What’s it like to study a Masters in Porto?
Porto’s history stretches back to the Roman era, when it was an important trading post between the cities of Lisbon and Braga. The 14th and 15th centuries saw Porto play a significant role as a shipbuilding hub, with several shipyards alongside the River Douro. The first of Porto’s many bridges crossing the Douro was built at the beginning of the 19th century. Perhaps the most iconic of these is the Ponte de Dom Luís I, a double-deck arch bridge that was finished in 1886 by one of Gustav Eiffel’s associates.
The historic centre of Porto was designated a UNESCO World Heritage Site in 1996, recognising its impeccably preserved buildings and landmarks. The São Bento train station, for example, was built at the very beginning of the 20th century and depicts the story of Portugal in its intricate tilework.
Other highlights include the Museu Nacional Soares dos Reis and its outstanding collection of Portuguese art, the distinctive Casa da Música concert hall and the Livraria Lello, a neo-Gothic bookshop that supposedly inspired J.K. Rowling while she wrote Harry Potter as an English teacher in the city.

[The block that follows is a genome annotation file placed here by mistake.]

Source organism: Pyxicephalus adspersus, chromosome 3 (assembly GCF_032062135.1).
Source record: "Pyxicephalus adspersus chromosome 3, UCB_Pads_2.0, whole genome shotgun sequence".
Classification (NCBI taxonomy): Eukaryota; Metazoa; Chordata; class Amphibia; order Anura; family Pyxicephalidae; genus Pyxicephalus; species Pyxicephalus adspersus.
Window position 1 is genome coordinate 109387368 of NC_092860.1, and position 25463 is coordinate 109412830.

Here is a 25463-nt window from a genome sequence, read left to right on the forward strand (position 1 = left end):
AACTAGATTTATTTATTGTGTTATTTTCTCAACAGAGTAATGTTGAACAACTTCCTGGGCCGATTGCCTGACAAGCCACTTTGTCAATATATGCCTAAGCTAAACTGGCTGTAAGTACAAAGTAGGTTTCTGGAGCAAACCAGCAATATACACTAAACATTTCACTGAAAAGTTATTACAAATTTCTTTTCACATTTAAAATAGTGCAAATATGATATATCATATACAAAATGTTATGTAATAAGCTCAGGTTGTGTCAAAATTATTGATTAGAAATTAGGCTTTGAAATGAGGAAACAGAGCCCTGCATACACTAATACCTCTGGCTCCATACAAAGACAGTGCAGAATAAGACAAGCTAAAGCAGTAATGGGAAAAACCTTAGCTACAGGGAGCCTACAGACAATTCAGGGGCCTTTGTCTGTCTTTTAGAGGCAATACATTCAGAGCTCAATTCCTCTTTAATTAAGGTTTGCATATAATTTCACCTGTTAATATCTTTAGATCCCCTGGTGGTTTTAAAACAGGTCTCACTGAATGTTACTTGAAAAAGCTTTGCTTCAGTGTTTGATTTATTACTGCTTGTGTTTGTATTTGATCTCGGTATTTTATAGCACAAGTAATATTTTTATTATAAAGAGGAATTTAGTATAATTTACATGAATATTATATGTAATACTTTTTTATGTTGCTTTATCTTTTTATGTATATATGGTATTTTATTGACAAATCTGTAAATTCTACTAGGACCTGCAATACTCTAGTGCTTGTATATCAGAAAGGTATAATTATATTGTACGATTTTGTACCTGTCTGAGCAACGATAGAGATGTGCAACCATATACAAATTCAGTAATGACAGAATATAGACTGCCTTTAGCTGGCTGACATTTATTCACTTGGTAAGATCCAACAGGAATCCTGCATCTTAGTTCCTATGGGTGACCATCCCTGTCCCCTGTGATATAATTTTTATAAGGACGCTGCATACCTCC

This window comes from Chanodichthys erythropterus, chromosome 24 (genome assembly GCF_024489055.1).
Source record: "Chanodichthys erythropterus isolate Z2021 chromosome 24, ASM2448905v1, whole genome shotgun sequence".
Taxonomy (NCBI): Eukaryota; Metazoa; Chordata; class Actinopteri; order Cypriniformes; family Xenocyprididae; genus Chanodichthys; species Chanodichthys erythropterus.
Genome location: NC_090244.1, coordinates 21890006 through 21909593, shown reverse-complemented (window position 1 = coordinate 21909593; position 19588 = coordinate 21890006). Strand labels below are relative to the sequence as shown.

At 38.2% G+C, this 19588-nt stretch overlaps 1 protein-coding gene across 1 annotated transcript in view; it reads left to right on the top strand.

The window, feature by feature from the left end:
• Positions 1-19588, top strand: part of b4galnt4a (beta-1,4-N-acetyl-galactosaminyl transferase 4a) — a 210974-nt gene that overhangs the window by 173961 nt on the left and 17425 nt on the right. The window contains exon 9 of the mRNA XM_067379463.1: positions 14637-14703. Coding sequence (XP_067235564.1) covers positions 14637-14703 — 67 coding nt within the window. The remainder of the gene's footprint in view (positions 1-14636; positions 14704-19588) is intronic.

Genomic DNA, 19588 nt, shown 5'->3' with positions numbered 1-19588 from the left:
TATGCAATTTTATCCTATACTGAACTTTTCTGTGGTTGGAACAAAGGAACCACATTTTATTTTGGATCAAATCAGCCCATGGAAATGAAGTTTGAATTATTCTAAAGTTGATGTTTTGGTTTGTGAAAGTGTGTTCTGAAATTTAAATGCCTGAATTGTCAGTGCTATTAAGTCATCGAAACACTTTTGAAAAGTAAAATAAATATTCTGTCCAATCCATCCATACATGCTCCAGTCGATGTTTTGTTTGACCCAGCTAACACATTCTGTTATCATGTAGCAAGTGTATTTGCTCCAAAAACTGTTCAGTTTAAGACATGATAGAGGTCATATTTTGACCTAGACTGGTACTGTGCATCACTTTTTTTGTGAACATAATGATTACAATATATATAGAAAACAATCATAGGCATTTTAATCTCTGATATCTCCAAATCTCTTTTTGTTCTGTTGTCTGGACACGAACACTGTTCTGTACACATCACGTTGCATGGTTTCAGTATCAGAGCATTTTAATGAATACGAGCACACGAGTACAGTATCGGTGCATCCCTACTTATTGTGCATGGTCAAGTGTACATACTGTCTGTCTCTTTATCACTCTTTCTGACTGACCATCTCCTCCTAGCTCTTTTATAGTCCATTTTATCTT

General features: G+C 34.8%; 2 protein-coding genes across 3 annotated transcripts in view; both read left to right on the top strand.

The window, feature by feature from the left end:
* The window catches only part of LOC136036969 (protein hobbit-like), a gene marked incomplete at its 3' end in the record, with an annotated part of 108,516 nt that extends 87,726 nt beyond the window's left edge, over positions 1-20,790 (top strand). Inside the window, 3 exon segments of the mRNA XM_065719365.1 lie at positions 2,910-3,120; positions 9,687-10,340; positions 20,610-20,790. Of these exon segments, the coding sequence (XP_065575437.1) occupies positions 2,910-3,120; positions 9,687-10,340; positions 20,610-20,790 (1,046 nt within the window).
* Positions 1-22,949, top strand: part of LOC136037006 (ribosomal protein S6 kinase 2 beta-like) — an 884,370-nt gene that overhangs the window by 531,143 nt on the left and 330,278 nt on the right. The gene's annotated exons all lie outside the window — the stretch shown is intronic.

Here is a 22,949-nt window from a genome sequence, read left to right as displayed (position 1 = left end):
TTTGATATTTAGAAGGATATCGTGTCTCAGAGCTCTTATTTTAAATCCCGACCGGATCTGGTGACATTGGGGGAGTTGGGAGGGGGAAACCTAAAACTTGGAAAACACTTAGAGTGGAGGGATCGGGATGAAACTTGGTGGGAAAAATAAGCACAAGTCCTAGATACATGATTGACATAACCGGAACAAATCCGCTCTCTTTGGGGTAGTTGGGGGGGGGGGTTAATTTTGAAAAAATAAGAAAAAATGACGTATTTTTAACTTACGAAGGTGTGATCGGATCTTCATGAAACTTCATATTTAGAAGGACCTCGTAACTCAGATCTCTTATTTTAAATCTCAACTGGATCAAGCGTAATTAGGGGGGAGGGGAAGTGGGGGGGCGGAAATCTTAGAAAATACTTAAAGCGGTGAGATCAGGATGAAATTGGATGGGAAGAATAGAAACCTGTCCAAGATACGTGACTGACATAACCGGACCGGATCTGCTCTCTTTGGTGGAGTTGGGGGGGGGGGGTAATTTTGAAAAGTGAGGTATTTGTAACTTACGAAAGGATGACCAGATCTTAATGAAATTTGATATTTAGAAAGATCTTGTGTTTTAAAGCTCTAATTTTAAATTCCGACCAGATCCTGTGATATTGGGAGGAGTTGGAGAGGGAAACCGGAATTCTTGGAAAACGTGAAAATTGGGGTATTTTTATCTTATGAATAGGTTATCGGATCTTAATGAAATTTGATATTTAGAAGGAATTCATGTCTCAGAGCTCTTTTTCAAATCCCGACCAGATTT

Porto has a vibrant café culture and Masters students can wile away the hours at any number of sophisticated establishments nestled within its cobbled streets or overlooking the Douro. Football is another important part of life in Porto, with FC Porto enjoying much success at continental and national levels. This, after all, was where superstar manager José Mourinho made his name, winning the UEFA Champions League in 2004 against all odds.
Student accommodation in Porto usually comes in the form of university-owned halls of residence, flatshares and rooms in a family home.